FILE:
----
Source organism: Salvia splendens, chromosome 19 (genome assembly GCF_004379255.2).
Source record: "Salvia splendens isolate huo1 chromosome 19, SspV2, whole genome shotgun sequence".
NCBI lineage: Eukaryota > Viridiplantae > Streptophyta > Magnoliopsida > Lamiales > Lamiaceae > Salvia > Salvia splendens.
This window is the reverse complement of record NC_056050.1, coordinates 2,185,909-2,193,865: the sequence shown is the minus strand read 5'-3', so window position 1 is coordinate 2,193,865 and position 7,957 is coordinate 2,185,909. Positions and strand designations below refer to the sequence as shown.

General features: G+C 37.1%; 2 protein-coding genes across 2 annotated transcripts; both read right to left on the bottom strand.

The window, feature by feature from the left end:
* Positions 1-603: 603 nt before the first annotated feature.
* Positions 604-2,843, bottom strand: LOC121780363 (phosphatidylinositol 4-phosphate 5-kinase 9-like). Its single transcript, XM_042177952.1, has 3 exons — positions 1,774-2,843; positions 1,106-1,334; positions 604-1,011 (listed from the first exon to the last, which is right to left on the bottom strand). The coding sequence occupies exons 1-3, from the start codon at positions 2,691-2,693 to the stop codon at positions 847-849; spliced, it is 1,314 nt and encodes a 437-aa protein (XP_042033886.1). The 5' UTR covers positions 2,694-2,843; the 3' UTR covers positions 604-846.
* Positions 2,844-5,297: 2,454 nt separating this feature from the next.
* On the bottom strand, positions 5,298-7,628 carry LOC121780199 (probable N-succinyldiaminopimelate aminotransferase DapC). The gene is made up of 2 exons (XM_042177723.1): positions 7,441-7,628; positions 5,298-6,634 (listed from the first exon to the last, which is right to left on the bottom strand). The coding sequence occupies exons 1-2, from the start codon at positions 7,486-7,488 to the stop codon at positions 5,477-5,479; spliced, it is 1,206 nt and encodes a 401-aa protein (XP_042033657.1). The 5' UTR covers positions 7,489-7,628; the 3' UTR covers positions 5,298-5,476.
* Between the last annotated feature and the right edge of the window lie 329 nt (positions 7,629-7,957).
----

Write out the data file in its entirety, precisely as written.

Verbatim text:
Source organism: Salvia splendens, chromosome 19 (genome assembly GCF_004379255.2).
Source record: "Salvia splendens isolate huo1 chromosome 19, SspV2, whole genome shotgun sequence".
NCBI lineage: Eukaryota > Viridiplantae > Streptophyta > Magnoliopsida > Lamiales > Lamiaceae > Salvia > Salvia splendens.
This window is the reverse complement of record NC_056050.1, coordinates 2,185,909-2,193,865: the sequence shown is the minus strand read 5'-3', so window position 1 is coordinate 2,193,865 and position 7,957 is coordinate 2,185,909. Positions and strand designations below refer to the sequence as shown.

General features: G+C 37.1%; 2 protein-coding genes across 2 annotated transcripts; both read right to left on the bottom strand.

The window, feature by feature from the left end:
* Positions 1-603: 603 nt before the first annotated feature.
* Positions 604-2,843, bottom strand: LOC121780363 (phosphatidylinositol 4-phosphate 5-kinase 9-like). Its single transcript, XM_042177952.1, has 3 exons — positions 1,774-2,843; positions 1,106-1,334; positions 604-1,011 (listed from the first exon to the last, which is right to left on the bottom strand). The coding sequence occupies exons 1-3, from the start codon at positions 2,691-2,693 to the stop codon at positions 847-849; spliced, it is 1,314 nt and encodes a 437-aa protein (XP_042033886.1). The 5' UTR covers positions 2,694-2,843; the 3' UTR covers positions 604-846.
* Positions 2,844-5,297: 2,454 nt separating this feature from the next.
* On the bottom strand, positions 5,298-7,628 carry LOC121780199 (probable N-succinyldiaminopimelate aminotransferase DapC). The gene is made up of 2 exons (XM_042177723.1): positions 7,441-7,628; positions 5,298-6,634 (listed from the first exon to the last, which is right to left on the bottom strand). The coding sequence occupies exons 1-2, from the start codon at positions 7,486-7,488 to the stop codon at positions 5,477-5,479; spliced, it is 1,206 nt and encodes a 401-aa protein (XP_042033657.1). The 5' UTR covers positions 7,489-7,628; the 3' UTR covers positions 5,298-5,476.
* Between the last annotated feature and the right edge of the window lie 329 nt (positions 7,629-7,957).